How to Build the Business Case for Purchasing Marketing Technology
August 23, 2016 | Dan Trefethen
Change is hard. If you want to make a change, such as purchasing a new marketing technology, you essentially have two options.
Go rogue, or achieve consensus.
Going rogue – doing whatever you want and begging forgiveness later – might be easier in the short run, but in the long run it’s better for you, your company, and your career to move through consensus.
That means you’ll need to manage both up and laterally to push through the initiatives you’re excited about.
Making a business case is an essential part of growing as a marketing leader. What does it take to get your boss and your team to buy into that new tech you’re so excited about?
Read on to find out the five essential ingredients of a powerful business case and how you can start putting them together for your proposal.
What is a Business Case?
There’s an old stereotype about marketing being a cost-center. Back in the early days, marketing spent their budget and there was no real way to determine what worked and what didn’t. So if the company did well, the marketing team got more money to spend.
These days, marketers are held much more accountable to every dollar we spend. We’re expected to project the return we’ll see on that spend and then deliver at or above that expectation – or face the consequences.
This shift in accountability is one reason building a business case is such an important skill for marketers. If you want to go to your manager or your executive team and ask for more money to buy a new technology, you are now expected to demonstrate how spending that money will either:
- Increase revenue
- Reduce spend elsewhere
With a business case, you’re presenting the reasoning behind making a business change. There should be value to the business in making the change or buying the new technology – if not, it’s time to reassess whether this is the right change to make.
Why You Need a Business Case
Buying marketing technology can feel overwhelming.
There are so many options out there, each claiming to be the next miracle cure for all our marketing pains.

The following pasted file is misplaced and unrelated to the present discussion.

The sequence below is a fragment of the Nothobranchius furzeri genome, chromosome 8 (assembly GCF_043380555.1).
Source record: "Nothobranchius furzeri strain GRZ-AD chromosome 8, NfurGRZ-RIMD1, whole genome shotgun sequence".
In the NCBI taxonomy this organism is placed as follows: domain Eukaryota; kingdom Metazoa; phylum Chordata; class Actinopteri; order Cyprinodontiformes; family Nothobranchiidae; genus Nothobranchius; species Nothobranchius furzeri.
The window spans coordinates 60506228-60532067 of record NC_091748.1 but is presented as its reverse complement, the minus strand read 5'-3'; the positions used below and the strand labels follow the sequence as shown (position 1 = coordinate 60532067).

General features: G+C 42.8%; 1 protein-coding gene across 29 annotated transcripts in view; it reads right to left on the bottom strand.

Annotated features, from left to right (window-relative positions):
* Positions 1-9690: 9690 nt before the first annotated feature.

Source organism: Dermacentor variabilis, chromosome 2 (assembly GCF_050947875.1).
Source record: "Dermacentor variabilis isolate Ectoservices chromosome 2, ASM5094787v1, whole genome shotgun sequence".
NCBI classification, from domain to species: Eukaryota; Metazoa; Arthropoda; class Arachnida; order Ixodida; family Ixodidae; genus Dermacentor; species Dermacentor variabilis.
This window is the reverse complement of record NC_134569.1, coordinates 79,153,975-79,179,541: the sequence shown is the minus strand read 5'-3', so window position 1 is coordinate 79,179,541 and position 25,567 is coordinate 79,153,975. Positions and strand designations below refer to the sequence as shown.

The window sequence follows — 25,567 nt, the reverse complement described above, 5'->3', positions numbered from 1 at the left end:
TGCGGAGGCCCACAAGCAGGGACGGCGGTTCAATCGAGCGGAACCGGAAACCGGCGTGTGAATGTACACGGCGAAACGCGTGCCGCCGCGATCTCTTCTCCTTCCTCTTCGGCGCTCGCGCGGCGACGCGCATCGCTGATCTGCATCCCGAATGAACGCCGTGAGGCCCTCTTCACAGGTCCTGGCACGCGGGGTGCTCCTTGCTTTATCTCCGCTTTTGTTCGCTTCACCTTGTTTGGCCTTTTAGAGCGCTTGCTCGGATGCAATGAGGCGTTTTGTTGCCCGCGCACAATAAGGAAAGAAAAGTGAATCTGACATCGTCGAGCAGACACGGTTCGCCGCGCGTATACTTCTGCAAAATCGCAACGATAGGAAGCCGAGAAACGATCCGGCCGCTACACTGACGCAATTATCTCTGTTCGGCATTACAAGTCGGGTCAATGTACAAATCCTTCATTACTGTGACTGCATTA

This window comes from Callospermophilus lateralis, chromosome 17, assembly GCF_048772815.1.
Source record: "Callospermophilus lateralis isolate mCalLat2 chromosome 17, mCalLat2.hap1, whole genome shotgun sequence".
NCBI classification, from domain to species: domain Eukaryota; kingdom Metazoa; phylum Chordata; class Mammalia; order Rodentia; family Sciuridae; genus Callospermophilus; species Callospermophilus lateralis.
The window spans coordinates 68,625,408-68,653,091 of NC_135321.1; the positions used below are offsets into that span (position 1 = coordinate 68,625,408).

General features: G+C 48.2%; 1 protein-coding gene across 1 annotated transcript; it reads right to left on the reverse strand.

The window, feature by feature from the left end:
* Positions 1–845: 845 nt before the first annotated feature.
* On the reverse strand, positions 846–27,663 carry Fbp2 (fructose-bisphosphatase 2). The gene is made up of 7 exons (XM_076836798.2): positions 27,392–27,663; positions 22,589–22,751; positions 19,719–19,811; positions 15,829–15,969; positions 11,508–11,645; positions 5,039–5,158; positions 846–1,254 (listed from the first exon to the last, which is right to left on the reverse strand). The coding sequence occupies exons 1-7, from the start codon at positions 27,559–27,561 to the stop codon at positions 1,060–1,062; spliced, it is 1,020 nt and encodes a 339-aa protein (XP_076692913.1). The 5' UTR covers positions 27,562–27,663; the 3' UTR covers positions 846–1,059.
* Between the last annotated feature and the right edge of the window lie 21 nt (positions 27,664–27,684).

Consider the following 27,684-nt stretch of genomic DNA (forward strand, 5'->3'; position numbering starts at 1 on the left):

Preparing a business case for your martech purchase will solve two important goals:
- Making sure you’re making the right purchase recommendation; and
- Helping your management team come to an agreement on moving forward (or not).
Thinking through the steps involved in making a strong business case will help you think through your own decision process.
More importantly, a business case is a powerful communication tool. Done well, it distills your thinking about a tool or platform into terms your team can understand, weigh, and get behind.
Elements of a Strong Business Case
A strong business case is built on five pillars: presenting the problem, painting a picture of the future, describing the implementation, offering alternatives, and laying out ROI.
1. Present the Problem
If you’re presenting a business case, you should be solving a business problem.
- Where are there inefficiencies in our process?
- Is there money wasted on people, 3rd parties, or campaigns that could be streamlined with technology?
- Are our customers or prospects asking for something we can’t provide them?
- Where are there missed opportunities?
Possible ways to present the problem in your business case:
- Our team collectively wastes 20 hours every week looking for files in our shared drive.
- 90% of our web traffic bounces because they can’t find our resource center.
- We paid an agency $10,000 for a custom digital calculator that didn’t deliver data anywhere.
- 10% of our email list is unsubscribing every week because we can’t segment and send them relevant content.
Frame the problem in terms your managers (and their managers) care about. While upping email open rates might be your sugarplum vision, your manager is likely more interested in what those email opens mean – more prospects clicking through to a landing page, converting, and eventually turning into sales pipeline.
If you can expand out your granular change into a large-scale shift for the company, your superiors will be that much more likely to buy in.
That’s where the next step comes in: